So I think the industry in general was so new that there really are no good old boy networks. The barrier to entry just really didn’t exist and it wasn’t just Canopy but everybody I met in in the industry was very supportive and very helpful and eager to help.

Matthew: Yeah I’ve found the same to be true. Let’s dig into the Stash Logix bags a little bit. Can you paint a picture for the audience in terms of we talked about a camera bag but in terms of size, functionality, features, and benefits of the bags themselves?

Skip: Sure. That’s a pretty common question. Our tag line is thoughtful, secure, and discrete. So the secure part refers to we have a built in combination lock. It locks the zippers of the bag up so unwanted prying eyes can’t get into your bag. The thoughtful part refers to the functionality of the bag and the accessories we included. I wanted to reimagine what a cannabis storage bag could be. For instance the tube jars that cannabis flower was sold in met regulatory standards but practically speaking they were obviously not made for a good customer experience. They were narrow, they were deep, they were opaque. You couldn’t see what you had and you couldn’t take care of the product very well. So I thought we needed wide mouth jars that were designed to handle the fragile buds and to be clear jars so that you could quickly inventory your stash.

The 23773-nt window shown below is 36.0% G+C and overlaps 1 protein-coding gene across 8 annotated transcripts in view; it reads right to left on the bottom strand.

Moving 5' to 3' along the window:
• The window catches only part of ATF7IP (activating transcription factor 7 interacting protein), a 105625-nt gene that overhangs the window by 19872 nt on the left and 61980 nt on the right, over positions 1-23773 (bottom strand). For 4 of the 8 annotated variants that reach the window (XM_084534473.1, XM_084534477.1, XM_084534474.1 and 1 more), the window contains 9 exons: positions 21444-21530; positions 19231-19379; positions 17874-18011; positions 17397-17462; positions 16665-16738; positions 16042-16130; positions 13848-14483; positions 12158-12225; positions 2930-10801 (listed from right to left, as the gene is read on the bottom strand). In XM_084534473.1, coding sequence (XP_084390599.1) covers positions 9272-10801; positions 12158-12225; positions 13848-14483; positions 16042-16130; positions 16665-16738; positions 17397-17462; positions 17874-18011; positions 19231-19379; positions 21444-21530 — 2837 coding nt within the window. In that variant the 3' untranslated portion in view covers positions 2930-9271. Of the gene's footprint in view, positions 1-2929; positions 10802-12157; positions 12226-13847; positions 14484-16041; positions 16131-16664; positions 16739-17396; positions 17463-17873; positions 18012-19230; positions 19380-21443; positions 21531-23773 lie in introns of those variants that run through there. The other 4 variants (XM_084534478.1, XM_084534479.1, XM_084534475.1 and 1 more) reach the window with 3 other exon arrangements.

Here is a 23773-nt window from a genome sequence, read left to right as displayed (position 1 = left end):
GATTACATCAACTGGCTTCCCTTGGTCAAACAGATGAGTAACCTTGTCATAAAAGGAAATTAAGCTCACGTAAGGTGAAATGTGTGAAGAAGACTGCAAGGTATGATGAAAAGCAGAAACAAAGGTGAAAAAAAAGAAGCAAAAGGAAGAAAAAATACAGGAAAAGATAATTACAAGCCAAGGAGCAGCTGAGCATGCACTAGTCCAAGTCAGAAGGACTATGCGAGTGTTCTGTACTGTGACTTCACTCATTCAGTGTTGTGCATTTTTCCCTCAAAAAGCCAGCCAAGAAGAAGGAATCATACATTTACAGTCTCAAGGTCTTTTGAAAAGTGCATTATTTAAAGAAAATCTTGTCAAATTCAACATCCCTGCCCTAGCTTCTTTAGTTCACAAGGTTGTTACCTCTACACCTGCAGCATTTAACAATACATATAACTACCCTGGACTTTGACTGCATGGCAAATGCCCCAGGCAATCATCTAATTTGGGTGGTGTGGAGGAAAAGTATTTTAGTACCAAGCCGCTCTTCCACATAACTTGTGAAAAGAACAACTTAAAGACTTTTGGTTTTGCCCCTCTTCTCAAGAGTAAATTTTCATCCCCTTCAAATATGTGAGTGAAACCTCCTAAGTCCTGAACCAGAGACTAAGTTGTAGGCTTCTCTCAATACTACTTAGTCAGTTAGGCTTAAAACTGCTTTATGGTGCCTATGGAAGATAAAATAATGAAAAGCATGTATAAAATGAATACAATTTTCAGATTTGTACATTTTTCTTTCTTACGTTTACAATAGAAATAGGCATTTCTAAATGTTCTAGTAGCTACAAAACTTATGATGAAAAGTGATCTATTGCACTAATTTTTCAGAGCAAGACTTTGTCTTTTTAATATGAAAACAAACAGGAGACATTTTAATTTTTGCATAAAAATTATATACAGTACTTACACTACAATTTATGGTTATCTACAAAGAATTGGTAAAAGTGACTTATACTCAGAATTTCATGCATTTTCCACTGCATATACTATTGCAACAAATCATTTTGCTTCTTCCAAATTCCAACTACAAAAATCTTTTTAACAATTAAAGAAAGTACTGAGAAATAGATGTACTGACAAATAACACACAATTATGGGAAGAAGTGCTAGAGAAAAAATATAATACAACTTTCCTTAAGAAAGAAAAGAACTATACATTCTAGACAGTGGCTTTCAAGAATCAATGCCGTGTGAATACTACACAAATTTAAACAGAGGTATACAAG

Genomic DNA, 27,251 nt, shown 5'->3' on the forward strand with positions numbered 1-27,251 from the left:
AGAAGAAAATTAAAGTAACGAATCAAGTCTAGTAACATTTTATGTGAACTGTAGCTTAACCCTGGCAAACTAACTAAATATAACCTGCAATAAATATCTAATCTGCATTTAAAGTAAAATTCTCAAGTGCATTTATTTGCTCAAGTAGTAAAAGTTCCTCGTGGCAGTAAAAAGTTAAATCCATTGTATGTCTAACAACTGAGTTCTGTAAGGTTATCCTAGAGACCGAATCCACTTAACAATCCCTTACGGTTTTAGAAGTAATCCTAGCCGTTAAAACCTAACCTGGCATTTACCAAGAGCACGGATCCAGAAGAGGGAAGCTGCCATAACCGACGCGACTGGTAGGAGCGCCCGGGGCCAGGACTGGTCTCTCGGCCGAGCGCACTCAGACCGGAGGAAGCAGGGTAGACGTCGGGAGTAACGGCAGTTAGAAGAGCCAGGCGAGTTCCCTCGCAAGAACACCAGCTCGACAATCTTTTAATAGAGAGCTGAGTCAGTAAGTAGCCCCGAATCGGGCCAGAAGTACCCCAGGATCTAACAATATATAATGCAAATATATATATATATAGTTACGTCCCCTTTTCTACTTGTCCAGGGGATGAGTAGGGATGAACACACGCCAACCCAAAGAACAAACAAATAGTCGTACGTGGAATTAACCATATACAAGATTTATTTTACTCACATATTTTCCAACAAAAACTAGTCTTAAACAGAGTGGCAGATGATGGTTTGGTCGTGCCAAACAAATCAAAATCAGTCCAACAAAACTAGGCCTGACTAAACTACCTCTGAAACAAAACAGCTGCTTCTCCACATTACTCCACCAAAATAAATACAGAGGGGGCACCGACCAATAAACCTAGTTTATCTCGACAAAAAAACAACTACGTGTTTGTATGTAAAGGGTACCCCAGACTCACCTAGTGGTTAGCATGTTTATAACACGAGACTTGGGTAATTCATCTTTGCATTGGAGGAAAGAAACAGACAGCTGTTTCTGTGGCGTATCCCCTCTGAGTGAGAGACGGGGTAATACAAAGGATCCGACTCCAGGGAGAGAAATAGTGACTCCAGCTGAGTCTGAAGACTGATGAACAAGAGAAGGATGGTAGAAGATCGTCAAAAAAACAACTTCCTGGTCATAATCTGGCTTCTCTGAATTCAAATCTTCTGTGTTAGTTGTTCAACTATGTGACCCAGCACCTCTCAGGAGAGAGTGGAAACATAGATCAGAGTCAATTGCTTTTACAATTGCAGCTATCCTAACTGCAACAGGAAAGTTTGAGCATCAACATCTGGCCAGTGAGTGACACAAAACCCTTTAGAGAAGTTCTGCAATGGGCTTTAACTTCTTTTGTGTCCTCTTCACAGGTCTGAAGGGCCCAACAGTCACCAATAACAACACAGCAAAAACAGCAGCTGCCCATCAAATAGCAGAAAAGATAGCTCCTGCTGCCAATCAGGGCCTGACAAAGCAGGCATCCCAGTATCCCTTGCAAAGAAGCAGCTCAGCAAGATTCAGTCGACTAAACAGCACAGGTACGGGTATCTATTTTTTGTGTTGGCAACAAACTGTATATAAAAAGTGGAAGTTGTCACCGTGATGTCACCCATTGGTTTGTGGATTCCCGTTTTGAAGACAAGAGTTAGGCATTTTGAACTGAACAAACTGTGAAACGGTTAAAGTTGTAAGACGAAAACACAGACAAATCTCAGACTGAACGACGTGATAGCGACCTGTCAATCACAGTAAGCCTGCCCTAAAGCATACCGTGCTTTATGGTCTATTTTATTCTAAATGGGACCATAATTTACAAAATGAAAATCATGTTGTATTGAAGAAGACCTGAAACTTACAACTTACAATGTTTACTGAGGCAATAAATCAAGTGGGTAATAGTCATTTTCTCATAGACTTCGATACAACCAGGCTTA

I also wanted a way to label it clearly. So I made the jar so you have dry erase lids and all the options were really pretty mind boggling. How do you remember all these different strains and products? There is Blue Dream, Alpha Blue, Blueberry, and how do you keep track of it all?

Matthew: Yeah.